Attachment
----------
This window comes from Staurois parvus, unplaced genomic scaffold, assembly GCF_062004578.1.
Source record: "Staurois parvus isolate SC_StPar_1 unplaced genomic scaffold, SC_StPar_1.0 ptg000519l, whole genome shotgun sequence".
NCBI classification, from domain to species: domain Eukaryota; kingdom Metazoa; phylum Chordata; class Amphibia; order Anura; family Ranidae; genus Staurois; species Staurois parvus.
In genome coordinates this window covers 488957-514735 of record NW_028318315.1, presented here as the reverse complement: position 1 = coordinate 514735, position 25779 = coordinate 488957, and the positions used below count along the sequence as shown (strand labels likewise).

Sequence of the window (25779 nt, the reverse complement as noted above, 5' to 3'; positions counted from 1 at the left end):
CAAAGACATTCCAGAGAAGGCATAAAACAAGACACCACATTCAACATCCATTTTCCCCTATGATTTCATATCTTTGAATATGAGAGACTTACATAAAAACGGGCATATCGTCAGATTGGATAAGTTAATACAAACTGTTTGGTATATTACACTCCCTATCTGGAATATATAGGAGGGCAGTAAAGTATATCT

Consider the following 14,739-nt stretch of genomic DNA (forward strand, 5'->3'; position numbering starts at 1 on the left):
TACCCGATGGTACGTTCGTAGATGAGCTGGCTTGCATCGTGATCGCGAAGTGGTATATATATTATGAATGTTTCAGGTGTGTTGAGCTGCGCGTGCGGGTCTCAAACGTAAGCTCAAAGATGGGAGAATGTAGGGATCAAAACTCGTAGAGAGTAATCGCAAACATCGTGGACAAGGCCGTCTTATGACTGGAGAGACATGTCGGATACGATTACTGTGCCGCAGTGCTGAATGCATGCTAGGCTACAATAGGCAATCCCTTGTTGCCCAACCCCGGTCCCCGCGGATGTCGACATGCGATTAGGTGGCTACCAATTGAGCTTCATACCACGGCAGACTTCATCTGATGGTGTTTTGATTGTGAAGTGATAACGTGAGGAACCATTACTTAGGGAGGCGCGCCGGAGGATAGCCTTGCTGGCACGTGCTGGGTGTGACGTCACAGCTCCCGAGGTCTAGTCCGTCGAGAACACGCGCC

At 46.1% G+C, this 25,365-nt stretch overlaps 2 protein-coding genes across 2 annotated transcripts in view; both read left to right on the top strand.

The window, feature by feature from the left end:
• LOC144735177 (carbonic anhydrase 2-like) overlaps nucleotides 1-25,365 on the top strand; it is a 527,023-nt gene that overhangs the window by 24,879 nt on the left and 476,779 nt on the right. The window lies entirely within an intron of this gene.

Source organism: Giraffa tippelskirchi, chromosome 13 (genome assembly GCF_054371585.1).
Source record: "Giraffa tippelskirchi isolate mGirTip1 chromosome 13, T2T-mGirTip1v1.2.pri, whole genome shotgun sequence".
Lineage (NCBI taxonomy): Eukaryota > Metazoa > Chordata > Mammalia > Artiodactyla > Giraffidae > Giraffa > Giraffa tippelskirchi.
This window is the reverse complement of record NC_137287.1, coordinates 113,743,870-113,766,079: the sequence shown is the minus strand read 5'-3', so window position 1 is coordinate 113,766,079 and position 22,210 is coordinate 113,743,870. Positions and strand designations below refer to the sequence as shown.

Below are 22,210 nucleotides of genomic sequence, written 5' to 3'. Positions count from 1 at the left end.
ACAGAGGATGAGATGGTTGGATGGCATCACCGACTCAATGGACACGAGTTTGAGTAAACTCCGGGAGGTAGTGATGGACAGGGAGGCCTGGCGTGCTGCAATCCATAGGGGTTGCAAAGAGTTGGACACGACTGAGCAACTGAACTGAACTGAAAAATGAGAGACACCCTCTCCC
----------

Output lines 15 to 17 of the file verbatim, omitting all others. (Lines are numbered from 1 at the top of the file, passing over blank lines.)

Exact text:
This window is the reverse complement of record NC_137287.1, coordinates 113,743,870-113,766,079: the sequence shown is the minus strand read 5'-3', so window position 1 is coordinate 113,766,079 and position 22,210 is coordinate 113,743,870. Positions and strand designations below refer to the sequence as shown.

Below are 22,210 nucleotides of genomic sequence, written 5' to 3'. Positions count from 1 at the left end.
ACAGAGGATGAGATGGTTGGATGGCATCACCGACTCAATGGACACGAGTTTGAGTAAACTCCGGGAGGTAGTGATGGACAGGGAGGCCTGGCGTGCTGCAATCCATAGGGGTTGCAAAGAGTTGGACACGACTGAGCAACTGAACTGAACTGAAAAATGAGAGACACCCTCTCCC